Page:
Charter schools were first approved in Alabama in 2015, and there is currently only one in operation in that state. Potentially the second, LEAD Academy in Montgomery, is on track to open in the fall of 2018, and it is focused on character development.
“There’s a real possibility we’ll have a charter school in Montgomery by the fall. This is an official step in the process,” LEAD Academy Chairwoman Charlotte Meadows said in the Montgomery Advertiser.
Meadows spoke following a public hearing that LEAD held to solicit feedback from the public. If the school’s charter is approved, Meadows and fellow board members hope to make 360 seats available in the first year.
Initially, the school will serve only grades kindergarten through 5th, and it will plan to grow to serve all primary and secondary grades by 2024. On Feb 12, the board will find out if their charter has been approved by the state’s public charter school commission.
The public hearing provided an opportunity for LEAD’s leadership to lay out this growth plan. They also addressed the school’s mission and its unique components that would set it apart from Montgomery’s current educational options.
Lori White, a LEAD Academy board member, “spoke of focusing classes on STREAMS: science, technology, reading, engineering, art, math and social/emotional learning,” according to the Montgomery Advertiser. This focus on STREAMS is meant in part to built on the concept of STEM education, which traditionally refers to science, technology, engineering, and math. The addition of social and emotional learning into the curriculum is intentional.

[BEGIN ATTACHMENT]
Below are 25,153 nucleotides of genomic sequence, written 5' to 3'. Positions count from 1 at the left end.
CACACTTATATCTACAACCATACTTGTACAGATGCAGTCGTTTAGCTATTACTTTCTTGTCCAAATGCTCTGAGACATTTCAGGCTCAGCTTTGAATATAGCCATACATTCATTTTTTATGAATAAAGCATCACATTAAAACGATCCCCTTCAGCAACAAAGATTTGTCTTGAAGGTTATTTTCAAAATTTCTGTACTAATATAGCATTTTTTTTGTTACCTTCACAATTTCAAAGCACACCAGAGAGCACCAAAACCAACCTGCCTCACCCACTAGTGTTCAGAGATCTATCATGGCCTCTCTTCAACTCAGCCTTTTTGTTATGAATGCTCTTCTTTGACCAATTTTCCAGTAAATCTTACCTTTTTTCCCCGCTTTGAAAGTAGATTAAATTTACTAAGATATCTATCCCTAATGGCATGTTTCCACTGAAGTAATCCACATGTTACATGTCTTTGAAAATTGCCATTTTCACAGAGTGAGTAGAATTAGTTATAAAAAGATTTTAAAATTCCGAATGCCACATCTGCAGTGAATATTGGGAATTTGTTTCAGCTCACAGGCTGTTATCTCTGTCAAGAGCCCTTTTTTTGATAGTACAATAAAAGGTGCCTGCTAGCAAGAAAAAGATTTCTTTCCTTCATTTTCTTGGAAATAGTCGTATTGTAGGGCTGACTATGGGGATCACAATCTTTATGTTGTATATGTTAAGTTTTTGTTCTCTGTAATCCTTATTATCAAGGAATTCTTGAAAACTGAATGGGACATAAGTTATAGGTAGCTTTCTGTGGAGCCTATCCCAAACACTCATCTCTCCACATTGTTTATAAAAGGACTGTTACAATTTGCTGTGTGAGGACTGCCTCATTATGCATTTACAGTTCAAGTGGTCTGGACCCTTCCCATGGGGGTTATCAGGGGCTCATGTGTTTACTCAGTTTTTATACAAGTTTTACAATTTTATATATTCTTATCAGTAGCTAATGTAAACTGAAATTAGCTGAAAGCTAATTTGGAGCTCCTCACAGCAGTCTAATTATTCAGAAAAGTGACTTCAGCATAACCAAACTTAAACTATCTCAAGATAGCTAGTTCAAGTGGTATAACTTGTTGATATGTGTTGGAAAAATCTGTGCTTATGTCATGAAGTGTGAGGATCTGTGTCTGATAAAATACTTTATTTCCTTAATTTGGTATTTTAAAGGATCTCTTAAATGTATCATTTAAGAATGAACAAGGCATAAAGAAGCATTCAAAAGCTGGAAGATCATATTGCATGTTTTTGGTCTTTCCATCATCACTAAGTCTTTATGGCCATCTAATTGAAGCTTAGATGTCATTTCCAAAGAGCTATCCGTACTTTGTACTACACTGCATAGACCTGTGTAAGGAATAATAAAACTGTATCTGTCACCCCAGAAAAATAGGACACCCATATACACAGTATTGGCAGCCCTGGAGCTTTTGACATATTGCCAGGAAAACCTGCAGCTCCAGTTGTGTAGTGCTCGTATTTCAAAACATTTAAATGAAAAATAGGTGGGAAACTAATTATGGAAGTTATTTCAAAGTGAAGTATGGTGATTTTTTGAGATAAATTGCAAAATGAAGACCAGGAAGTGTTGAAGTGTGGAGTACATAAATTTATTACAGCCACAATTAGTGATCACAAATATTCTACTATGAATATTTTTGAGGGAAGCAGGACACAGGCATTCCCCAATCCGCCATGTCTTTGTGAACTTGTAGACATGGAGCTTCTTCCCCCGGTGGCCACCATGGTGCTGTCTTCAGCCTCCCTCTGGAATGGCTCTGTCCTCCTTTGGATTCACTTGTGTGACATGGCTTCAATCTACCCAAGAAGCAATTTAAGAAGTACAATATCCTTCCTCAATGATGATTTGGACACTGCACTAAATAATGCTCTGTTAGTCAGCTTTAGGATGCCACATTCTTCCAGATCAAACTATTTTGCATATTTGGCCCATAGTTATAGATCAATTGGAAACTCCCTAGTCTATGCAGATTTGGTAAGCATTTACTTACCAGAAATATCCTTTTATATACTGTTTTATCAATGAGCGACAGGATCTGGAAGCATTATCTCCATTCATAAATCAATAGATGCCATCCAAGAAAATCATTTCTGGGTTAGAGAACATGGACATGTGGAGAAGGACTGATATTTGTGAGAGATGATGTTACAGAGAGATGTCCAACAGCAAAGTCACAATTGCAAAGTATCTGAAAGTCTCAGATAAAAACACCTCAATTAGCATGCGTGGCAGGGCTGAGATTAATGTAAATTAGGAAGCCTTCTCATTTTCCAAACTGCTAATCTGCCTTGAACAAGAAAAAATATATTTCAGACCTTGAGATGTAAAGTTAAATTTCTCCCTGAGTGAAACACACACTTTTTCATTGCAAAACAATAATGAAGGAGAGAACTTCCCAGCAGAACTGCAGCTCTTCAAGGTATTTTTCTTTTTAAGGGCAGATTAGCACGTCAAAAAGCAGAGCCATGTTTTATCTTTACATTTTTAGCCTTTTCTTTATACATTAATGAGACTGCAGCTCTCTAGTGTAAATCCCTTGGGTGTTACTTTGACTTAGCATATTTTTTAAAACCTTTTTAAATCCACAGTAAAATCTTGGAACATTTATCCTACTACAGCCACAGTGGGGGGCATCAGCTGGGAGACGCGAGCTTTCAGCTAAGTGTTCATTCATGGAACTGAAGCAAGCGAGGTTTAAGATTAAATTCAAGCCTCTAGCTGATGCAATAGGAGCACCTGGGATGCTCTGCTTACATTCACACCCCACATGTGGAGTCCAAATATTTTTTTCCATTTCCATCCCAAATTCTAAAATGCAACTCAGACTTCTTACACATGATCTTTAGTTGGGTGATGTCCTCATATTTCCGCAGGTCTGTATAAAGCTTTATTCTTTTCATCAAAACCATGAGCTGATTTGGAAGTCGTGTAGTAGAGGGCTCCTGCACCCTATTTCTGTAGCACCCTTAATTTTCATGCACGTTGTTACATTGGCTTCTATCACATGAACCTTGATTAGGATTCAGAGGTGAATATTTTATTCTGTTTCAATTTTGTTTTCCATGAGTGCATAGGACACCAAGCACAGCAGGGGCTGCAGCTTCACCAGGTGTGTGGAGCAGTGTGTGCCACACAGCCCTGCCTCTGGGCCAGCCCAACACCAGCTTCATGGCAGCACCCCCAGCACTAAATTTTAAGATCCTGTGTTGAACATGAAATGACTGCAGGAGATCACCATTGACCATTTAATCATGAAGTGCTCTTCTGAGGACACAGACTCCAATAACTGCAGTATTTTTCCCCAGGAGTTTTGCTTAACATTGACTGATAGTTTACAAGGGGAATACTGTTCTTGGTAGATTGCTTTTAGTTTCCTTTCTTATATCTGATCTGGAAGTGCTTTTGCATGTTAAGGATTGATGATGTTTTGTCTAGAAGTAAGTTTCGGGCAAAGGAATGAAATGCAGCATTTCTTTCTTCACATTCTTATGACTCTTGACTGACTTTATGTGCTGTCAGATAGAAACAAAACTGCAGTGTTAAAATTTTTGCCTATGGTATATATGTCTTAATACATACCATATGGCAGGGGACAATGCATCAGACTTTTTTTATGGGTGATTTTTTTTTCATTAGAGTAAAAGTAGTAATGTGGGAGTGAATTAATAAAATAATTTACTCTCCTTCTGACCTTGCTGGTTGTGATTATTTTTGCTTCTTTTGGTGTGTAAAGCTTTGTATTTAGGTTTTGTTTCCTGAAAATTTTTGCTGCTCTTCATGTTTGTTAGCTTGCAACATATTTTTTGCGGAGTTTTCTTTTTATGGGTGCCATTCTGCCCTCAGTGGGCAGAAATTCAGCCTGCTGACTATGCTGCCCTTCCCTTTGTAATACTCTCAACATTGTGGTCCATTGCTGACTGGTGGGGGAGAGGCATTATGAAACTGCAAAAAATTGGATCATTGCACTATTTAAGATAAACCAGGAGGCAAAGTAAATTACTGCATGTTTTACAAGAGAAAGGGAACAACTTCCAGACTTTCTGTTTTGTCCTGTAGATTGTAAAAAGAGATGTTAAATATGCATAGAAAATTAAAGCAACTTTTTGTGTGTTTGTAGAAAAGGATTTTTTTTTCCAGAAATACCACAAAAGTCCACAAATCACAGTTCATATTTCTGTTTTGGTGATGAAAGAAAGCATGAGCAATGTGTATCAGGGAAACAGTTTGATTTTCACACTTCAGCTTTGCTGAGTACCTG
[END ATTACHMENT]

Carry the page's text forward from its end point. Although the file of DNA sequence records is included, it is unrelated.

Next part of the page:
“It’s essentially character development,” said LEAD Academy board member Lori White of the addition. She said the school would, “Start from kindergarten on to help children learn social skills needed to survive in this world.” Another board member, City Councilman William Green pointed to the power of “the right educational atmosphere.” He described his own experience as a child, being “a victim of the soft bigotry of low expectations.”
Green said that LEAD will be a place where, ““We don’t care about your background. We’re going to have a high expectation.”
Charter schools are unique in their ability to define a vision—such as the STREAMS approach—and establish an educational atmosphere to fulfill that vision. Patricia Maloney, whose research in character formation in charter schools appears in The Content of Their Character, a publication of the Institute for Advanced Studies in Culture, observed: “Coherence correlated strongly with articulation. Teachers, students, and administrators at all the charters but [one] were generally able to articulate the school’s mission and favored virtues, usually in an easily remembered acronym. This articulation fit with the concept of unified and well-publicized moral ideals and logic.”
Meadows, White, and Green all articulated a common vision for what they want LEAD to provide students. The school’s desire to build career-focused skills, like technology and engineering, in conjunction with social and emotional traits is laudable.